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Xinsheng (Randy) GAN, Appellant, v. Penny SCHROCK, Appointing Authority, Department of Social Services, Division of Finance and Administrative Services, Respondent.
Xinsheng (Randy) Gan appeals from the Administrative Hearing Commission's denial of his application for attorney's fees following his claim for improper dismissal from employment. On appeal, Gan raises four points challenging the Commission's decision. But, due to his multiple violations of Rule 84.04,1 we dismiss this appeal.
This case has come repeatedly before this court. It began after Gan was dismissed from his position with the Missouri Department of Social Services, Division of Finance and Administrative Services, in February of 2013. Schrock v. Gan, 494 S.W.3d 631, 633 (Mo. App. W.D. 2016) (Gan I).
Gan, a merit system employee, appealed his dismissal to the [Administrative Hearing Commission (AHC)], and the AHC initially determined that Gan's dismissal was not for the good of the service and ordered that he be reinstated. Id. The Department sought review in the circuit court, and the circuit court reversed the AHC's decision, finding that the AHC failed to use a proper analysis, and the court remanded the matter back to the AHC to reconsider under the proper analysis. Id. Gan appealed the circuit court's decision to this court, and we dismissed the appeal for lack of a final judgment and remanded the matter to the AHC for final determination. Id. at 637.
In March 2017, the AHC adopted its previous findings of fact, found additional facts, and concluded that Gan's dismissal was not for the good of the service and reinstated him to his position as Research Analyst III. Schrock v. Gan, 563 S.W.3d 127, 129 (Mo. App. W.D. 2018) (Gan II). The Department again sought review in the circuit court, and the circuit court again reversed the AHC's decision, finding that the AHC exceeded its authority and misapplied the law and that its determination was not supported by competent and substantial evidence upon the whole record. Id. Gan again appealed to this court, and we held that there was no error in the AHC's determination that the Department failed to show that Gan's dismissal was for the good of the service. Id. at 136-37. Therefore, we reversed the decision of the circuit court, affirmed the decision of the AHC reinstating Gan to his former position, and remanded the matter to the AHC for determination of attorney's fees and costs. Id. at 137.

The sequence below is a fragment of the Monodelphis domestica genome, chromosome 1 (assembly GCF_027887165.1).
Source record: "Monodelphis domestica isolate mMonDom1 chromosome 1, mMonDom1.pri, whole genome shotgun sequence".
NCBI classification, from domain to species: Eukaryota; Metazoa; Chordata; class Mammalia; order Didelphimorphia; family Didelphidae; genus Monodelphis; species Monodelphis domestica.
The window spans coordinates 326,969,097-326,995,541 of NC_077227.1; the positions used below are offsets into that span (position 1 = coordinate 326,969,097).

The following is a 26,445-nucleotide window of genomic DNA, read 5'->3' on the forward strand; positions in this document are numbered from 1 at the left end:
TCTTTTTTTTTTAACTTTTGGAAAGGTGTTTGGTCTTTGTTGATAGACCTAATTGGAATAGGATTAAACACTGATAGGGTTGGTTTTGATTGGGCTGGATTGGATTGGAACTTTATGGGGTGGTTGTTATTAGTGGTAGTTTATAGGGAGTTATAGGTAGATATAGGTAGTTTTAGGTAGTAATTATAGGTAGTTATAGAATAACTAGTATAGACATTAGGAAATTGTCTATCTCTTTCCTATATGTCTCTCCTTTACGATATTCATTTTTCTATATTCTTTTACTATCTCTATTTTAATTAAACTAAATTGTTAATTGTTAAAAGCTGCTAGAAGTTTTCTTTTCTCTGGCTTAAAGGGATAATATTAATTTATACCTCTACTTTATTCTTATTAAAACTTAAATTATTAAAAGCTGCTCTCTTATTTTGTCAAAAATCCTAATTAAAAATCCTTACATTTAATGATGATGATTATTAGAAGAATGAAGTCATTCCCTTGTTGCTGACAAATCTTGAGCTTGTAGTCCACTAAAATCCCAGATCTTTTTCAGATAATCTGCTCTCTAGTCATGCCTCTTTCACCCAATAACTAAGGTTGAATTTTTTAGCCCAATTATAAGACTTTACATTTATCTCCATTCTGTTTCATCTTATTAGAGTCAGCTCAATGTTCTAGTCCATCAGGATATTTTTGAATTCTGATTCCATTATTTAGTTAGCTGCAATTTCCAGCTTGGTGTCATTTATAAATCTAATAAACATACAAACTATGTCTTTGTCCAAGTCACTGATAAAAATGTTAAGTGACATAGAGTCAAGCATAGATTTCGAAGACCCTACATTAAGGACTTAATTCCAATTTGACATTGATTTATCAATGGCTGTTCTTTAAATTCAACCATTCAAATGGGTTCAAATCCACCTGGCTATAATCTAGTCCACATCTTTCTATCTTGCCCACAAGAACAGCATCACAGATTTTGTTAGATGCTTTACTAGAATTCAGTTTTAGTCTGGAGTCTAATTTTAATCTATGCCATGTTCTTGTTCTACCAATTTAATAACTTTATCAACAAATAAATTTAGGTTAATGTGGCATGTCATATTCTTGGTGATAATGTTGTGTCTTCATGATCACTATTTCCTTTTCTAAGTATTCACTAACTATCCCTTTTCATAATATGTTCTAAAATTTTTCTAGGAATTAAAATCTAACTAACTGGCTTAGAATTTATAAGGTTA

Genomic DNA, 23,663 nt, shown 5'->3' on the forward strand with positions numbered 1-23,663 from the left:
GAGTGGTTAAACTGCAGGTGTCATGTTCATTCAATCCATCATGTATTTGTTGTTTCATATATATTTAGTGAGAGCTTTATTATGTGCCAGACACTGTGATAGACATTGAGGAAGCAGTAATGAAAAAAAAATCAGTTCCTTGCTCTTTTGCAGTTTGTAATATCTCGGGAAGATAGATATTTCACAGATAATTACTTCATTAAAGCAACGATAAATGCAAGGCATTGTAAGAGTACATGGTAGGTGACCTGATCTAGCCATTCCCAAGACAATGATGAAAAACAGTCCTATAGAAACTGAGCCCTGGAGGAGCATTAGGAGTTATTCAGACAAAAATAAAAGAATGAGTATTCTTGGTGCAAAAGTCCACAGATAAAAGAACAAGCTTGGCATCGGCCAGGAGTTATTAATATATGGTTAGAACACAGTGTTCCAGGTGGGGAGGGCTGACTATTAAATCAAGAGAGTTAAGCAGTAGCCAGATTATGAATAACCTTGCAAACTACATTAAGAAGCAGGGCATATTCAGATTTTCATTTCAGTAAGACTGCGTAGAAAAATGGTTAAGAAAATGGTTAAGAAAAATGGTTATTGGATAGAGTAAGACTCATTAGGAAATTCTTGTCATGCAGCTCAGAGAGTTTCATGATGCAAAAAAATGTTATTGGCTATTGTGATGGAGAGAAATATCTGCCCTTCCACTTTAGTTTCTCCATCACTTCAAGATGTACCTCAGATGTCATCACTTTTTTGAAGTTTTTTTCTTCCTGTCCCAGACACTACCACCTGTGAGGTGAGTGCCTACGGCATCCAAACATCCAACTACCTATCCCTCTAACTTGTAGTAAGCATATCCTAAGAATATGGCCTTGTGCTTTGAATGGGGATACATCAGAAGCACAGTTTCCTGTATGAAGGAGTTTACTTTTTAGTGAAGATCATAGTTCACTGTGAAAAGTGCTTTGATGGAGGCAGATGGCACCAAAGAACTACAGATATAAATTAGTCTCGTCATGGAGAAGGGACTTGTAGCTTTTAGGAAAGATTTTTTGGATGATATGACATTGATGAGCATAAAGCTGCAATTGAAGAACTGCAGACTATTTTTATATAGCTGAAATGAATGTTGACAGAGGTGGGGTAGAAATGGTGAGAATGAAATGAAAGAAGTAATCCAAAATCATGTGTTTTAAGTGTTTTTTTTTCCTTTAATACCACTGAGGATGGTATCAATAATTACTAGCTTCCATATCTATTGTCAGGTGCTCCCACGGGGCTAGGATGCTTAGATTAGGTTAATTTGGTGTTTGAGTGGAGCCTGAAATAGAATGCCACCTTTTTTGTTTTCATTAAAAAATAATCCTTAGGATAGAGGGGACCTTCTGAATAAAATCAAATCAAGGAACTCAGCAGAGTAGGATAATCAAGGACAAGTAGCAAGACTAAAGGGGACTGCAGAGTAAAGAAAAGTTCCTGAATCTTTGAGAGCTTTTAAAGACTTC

On February 14, 2019, the AHC reopened the matter to determine Gan's date of reinstatement and the amount of back pay to which he was entitled. The AHC held a hearing on July 24, 2019, wherein it received documentary evidence and testimony from Penny Schrock, the former Appointing Authority for the Department; Dawn Plybon, the current Appointing Authority for the Department; James Brinkmann, a vocational rehabilitation specialist; and Gan. The parties agreed that Gan's dismissal date was February 1, 2013, and that he was reemployed as a Research Analyst III with the Department on January 14, 2019. They also agreed that the total wages Gan would have received for the nearly six years he was unemployed was $239,399.19. The Department argued, however, that Gan was not entitled to the full amount as a result of his failure to mitigate his damages by working during the period between dismissal and reemployment. Gan argued that he was entitled to not only the full amount of lost wages but also additional compensation for (1) the difference in medical insurance premiums paid and those he would have paid under the State's medical plan (MCHCP), (2) the loss in value of social security benefits, (3) the value of all lost annual leave, and (4) the value of his lost time in the Missouri State Employees Retirement System (MOSERS).
Gan v. Schrock, 640 S.W.3d 451, 454-55 (Mo. App. W.D. 2022) (Gan III).
In Gan III, this court affirmed the AHC's decision, holding that “The AHC did not err in entering its order determining Gan's reinstatement date of February 1, 2013, nor in its determination of Gan's back-pay award.” Id. at 462.
As part of his original claim, Gan filed an application for attorney's fees on June 18, 2014. Since then, he has periodically filed updated affidavits from counsel and receipts, identifying additional fees and expenses incurred. The AHC denied Gan's application on February 25, 2020, “due to lack of evidence”; specifically, the AHC indicated that Gan “did not establish that he met the definition of a ‘party’ under § 536.085(2)(a)” insofar as the record contained insufficient information “to determine Gan's net worth at any relevant time.”2 Gan sought judicial review of the AHC's decision, and the circuit court upheld the decision. Gan appeals.